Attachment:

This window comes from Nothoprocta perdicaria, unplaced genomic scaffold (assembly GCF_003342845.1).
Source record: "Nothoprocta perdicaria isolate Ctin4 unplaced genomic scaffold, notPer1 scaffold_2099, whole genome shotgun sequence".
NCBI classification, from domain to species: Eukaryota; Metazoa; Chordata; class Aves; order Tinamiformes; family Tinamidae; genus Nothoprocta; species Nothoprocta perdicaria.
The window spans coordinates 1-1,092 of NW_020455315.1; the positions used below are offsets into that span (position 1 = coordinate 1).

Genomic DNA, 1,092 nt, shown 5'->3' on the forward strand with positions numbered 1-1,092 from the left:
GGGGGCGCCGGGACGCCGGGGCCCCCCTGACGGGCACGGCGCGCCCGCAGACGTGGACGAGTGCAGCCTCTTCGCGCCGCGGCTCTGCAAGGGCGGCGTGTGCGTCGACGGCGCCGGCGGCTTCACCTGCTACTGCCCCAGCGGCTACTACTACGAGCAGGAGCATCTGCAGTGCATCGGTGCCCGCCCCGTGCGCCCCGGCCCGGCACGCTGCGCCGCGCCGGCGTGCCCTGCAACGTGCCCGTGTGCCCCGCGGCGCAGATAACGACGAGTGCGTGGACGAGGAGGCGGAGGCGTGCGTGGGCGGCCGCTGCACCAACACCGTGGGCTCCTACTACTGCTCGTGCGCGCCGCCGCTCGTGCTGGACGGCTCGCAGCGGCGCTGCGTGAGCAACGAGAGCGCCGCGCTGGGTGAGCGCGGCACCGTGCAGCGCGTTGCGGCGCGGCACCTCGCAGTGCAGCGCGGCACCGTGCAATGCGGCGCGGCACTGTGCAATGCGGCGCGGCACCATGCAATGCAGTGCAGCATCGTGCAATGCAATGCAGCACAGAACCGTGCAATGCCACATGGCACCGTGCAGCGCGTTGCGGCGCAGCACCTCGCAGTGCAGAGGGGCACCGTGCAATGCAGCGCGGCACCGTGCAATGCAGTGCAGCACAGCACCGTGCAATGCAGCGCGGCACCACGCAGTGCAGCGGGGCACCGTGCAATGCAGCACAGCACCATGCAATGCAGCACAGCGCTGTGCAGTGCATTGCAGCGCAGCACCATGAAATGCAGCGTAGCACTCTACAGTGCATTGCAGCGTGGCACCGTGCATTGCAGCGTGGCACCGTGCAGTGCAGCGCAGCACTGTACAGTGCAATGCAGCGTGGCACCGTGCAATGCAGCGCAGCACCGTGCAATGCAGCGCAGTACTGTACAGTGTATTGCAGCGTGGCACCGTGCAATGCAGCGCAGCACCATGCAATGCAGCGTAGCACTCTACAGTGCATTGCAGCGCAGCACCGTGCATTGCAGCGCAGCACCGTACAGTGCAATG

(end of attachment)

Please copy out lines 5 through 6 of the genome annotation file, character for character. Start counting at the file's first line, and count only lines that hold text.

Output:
Genomic DNA, 1,092 nt, shown 5'->3' on the forward strand with positions numbered 1-1,092 from the left:
GGGGGCGCCGGGACGCCGGGGCCCCCCTGACGGGCACGGCGCGCCCGCAGACGTGGACGAGTGCAGCCTCTTCGCGCCGCGGCTCTGCAAGGGCGGCGTGTGCGTCGACGGCGCCGGCGGCTTCACCTGCTACTGCCCCAGCGGCTACTACTACGAGCAGGAGCATCTGCAGTGCATCGGTGCCCGCCCCGTGCGCCCCGGCCCGGCACGCTGCGCCGCGCCGGCGTGCCCTGCAACGTGCCCGTGTGCCCCGCGGCGCAGATAACGACGAGTGCGTGGACGAGGAGGCGGAGGCGTGCGTGGGCGGCCGCTGCACCAACACCGTGGGCTCCTACTACTGCTCGTGCGCGCCGCCGCTCGTGCTGGACGGCTCGCAGCGGCGCTGCGTGAGCAACGAGAGCGCCGCGCTGGGTGAGCGCGGCACCGTGCAGCGCGTTGCGGCGCGGCACCTCGCAGTGCAGCGCGGCACCGTGCAATGCGGCGCGGCACTGTGCAATGCGGCGCGGCACCATGCAATGCAGTGCAGCATCGTGCAATGCAATGCAGCACAGAACCGTGCAATGCCACATGGCACCGTGCAGCGCGTTGCGGCGCAGCACCTCGCAGTGCAGAGGGGCACCGTGCAATGCAGCGCGGCACCGTGCAATGCAGTGCAGCACAGCACCGTGCAATGCAGCGCGGCACCACGCAGTGCAGCGGGGCACCGTGCAATGCAGCACAGCACCATGCAATGCAGCACAGCGCTGTGCAGTGCATTGCAGCGCAGCACCATGAAATGCAGCGTAGCACTCTACAGTGCATTGCAGCGTGGCACCGTGCATTGCAGCGTGGCACCGTGCAGTGCAGCGCAGCACTGTACAGTGCAATGCAGCGTGGCACCGTGCAATGCAGCGCAGCACCGTGCAATGCAGCGCAGTACTGTACAGTGTATTGCAGCGTGGCACCGTGCAATGCAGCGCAGCACCATGCAATGCAGCGTAGCACTCTACAGTGCATTGCAGCGCAGCACCGTGCATTGCAGCGCAGCACCGTACAGTGCAATG